With Apple's (NASDAQ:AAPL) iPhone sales growth forecasted to come to a halt for the current quarter, it's likely the company's March 21-announced iPhone SE was part of Apple management's plan to reinvigorate sales of the important segment. And, based on a new CNBC report on pre-orders for the new, smaller iPhone, it may be fulfilling its purpose. Pre-orders are off to a big start in China, according to CNBC.
iPhone SE gets a running start
In what may seem like a step back compared to previous iPhone launches, Apple's new iPhone SE offers a lower price and an older form factor, essentially replacing the iPhone 5s. Of course, its guts are significantly improved compared to the 5s. The phone's selling point is its price. With its smaller, four-inch display compared to Apple's flagship 4.7- and 5.5-inch iPhone 6s and 6s Plus, the company is able to offer the phone at a significant discount. The iPhone SE has a starting price of $399 -- $250 less than the starting price of Apple's iPhone 6s.
The phone's bang-for-your-buck value proposition makes it a good buy in markets where the price of smartphones is more important to buyers. China, in particular, is one of these markets. Fortunately, if this new data from CNBC is true, the new SE appears to be off to a solid start in the important market.
Apple has garnered more than 3.4 million pre-orders from retailers in China for its new iPhone SE. This is a particularly big number since it doesn't include pre-orders made directly through Apple.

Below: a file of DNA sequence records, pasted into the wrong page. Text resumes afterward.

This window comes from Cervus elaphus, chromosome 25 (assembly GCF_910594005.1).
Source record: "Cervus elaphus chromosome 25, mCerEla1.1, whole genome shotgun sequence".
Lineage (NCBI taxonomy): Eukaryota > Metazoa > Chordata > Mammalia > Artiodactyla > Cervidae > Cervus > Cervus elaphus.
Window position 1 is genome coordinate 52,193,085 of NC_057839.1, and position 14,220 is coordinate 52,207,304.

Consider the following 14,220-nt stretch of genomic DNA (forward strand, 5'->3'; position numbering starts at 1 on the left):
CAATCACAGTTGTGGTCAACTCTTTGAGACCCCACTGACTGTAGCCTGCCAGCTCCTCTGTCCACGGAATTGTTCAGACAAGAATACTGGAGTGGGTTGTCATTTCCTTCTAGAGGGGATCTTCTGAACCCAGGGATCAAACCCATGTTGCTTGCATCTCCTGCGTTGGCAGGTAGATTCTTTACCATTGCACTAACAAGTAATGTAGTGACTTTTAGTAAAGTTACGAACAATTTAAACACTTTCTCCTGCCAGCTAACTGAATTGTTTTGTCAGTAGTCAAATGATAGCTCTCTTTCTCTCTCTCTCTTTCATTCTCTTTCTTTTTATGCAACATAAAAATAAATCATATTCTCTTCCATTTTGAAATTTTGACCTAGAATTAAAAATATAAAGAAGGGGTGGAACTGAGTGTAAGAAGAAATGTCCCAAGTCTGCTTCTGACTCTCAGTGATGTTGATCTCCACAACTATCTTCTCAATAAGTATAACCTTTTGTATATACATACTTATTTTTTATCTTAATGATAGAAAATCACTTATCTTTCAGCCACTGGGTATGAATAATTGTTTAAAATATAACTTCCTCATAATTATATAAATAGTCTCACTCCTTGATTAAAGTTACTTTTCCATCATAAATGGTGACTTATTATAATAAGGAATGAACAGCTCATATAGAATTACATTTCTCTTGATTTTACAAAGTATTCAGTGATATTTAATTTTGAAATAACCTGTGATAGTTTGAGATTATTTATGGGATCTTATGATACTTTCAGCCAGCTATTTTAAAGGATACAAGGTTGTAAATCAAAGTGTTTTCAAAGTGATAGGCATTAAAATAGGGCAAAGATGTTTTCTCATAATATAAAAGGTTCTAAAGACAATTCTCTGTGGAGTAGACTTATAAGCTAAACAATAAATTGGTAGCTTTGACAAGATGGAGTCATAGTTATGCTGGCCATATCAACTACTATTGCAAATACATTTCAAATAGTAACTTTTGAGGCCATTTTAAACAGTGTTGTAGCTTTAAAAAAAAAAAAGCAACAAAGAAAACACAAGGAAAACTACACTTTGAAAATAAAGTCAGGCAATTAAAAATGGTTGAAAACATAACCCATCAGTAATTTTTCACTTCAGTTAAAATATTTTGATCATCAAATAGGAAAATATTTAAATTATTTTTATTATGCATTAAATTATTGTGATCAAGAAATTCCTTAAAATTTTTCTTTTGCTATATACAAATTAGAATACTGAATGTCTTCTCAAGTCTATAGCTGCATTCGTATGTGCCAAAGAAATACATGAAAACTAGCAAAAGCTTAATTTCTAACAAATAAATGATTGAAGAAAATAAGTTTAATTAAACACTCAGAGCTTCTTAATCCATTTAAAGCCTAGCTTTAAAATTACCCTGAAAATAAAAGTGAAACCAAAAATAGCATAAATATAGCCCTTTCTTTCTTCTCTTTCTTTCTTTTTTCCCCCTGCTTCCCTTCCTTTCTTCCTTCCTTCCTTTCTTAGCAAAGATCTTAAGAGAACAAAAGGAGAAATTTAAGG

For some context, Apple announced after its iPhone 6s and iPhone 6s Plus launch that it had sold more than 13 million new models in the three days following the launch. While this isn't an apples-to-apples comparison since it compares preorders to sales, it does highlight strong demand for the phone in China. Over three million preorders from China retailers alone, excluding preorders made directly through Apple, suggests the new phone's first-weekend sales will be robust.
Shipments for Apple's iPhone SE will begin on Thursday, March 31. So, the first apples-to-apples comparison may come around Monday, April 4, assuming the company keeps with its usual method of reporting first-weekend sales at the beginning of the week following the launch.
A mid-cycle boost
What stands out most about this iPhone launch is how it departs from the company's usual practice of sticking to its once-a-year announcement of flagship smartphones. Further, the company's decision to give one of its lower-cost devices an overhaul in between its flagship iPhone launches highlights Apple's growing emphasis of faster-growing emerging markets as U.S., Canada, and European markets mature.
Beyond any data on preorders and first-weekend iPhone sales for the new model, investors will be looking to see whether or not the new iPhone can prevent Apple's sales from a potential year-over-year decline during the second half of the year.